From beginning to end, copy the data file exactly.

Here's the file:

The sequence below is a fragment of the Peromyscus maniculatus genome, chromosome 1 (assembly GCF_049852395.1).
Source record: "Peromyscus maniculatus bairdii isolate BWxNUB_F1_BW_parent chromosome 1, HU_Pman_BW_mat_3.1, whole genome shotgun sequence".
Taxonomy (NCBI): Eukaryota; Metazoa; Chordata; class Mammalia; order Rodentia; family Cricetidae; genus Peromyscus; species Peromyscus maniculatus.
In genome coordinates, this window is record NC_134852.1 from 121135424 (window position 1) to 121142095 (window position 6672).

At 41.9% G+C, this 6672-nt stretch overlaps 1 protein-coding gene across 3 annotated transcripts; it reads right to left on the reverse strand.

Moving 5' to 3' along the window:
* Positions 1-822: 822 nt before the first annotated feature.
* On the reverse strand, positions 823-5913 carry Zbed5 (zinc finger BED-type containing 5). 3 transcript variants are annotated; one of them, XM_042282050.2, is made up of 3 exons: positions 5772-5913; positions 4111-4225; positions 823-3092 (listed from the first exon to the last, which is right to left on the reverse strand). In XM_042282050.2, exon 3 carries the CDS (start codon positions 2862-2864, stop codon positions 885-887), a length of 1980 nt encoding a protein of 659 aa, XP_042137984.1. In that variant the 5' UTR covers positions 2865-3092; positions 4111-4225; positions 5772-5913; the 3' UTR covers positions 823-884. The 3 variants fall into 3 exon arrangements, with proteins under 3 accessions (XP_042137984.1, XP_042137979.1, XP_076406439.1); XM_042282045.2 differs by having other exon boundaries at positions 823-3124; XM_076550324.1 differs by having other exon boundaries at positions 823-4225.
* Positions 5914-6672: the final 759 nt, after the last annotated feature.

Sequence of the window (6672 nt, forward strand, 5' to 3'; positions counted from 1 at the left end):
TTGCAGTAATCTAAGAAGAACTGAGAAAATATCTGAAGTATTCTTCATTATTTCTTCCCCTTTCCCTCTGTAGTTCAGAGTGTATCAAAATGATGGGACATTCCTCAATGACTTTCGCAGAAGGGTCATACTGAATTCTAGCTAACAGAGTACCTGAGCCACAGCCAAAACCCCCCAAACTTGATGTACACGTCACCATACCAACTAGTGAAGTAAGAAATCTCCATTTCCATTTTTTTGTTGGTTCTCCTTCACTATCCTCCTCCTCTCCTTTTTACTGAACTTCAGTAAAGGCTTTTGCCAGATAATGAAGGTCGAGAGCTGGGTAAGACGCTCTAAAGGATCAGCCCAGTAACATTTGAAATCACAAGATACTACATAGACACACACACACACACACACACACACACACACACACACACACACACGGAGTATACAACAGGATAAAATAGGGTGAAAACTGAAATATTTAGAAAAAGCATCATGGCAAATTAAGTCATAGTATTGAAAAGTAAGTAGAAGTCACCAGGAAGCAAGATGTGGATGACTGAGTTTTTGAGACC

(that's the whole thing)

The sequence below is a fragment of the Peromyscus maniculatus genome, chromosome 1 (assembly GCF_049852395.1).
Source record: "Peromyscus maniculatus bairdii isolate BWxNUB_F1_BW_parent chromosome 1, HU_Pman_BW_mat_3.1, whole genome shotgun sequence".
Taxonomy (NCBI): Eukaryota; Metazoa; Chordata; class Mammalia; order Rodentia; family Cricetidae; genus Peromyscus; species Peromyscus maniculatus.
In genome coordinates, this window is record NC_134852.1 from 121135424 (window position 1) to 121142095 (window position 6672).

At 41.9% G+C, this 6672-nt stretch overlaps 1 protein-coding gene across 3 annotated transcripts; it reads right to left on the reverse strand.

Moving 5' to 3' along the window:
* Positions 1-822: 822 nt before the first annotated feature.
* On the reverse strand, positions 823-5913 carry Zbed5 (zinc finger BED-type containing 5). 3 transcript variants are annotated; one of them, XM_042282050.2, is made up of 3 exons: positions 5772-5913; positions 4111-4225; positions 823-3092 (listed from the first exon to the last, which is right to left on the reverse strand). In XM_042282050.2, exon 3 carries the CDS (start codon positions 2862-2864, stop codon positions 885-887), a length of 1980 nt encoding a protein of 659 aa, XP_042137984.1. In that variant the 5' UTR covers positions 2865-3092; positions 4111-4225; positions 5772-5913; the 3' UTR covers positions 823-884. The 3 variants fall into 3 exon arrangements, with proteins under 3 accessions (XP_042137984.1, XP_042137979.1, XP_076406439.1); XM_042282045.2 differs by having other exon boundaries at positions 823-3124; XM_076550324.1 differs by having other exon boundaries at positions 823-4225.
* Positions 5914-6672: the final 759 nt, after the last annotated feature.

Sequence of the window (6672 nt, forward strand, 5' to 3'; positions counted from 1 at the left end):
TTGCAGTAATCTAAGAAGAACTGAGAAAATATCTGAAGTATTCTTCATTATTTCTTCCCCTTTCCCTCTGTAGTTCAGAGTGTATCAAAATGATGGGACATTCCTCAATGACTTTCGCAGAAGGGTCATACTGAATTCTAGCTAACAGAGTACCTGAGCCACAGCCAAAACCCCCCAAACTTGATGTACACGTCACCATACCAACTAGTGAAGTAAGAAATCTCCATTTCCATTTTTTTGTTGGTTCTCCTTCACTATCCTCCTCCTCTCCTTTTTACTGAACTTCAGTAAAGGCTTTTGCCAGATAATGAAGGTCGAGAGCTGGGTAAGACGCTCTAAAGGATCAGCCCAGTAACATTTGAAATCACAAGATACTACATAGACACACACACACACACACACACACACACACACACACACACACACACGGAGTATACAACAGGATAAAATAGGGTGAAAACTGAAATATTTAGAAAAAGCATCATGGCAAATTAAGTCATAGTATTGAAAAGTAAGTAGAAGTCACCAGGAAGCAAGATGTGGATGACTGAGTTTTTGAGACC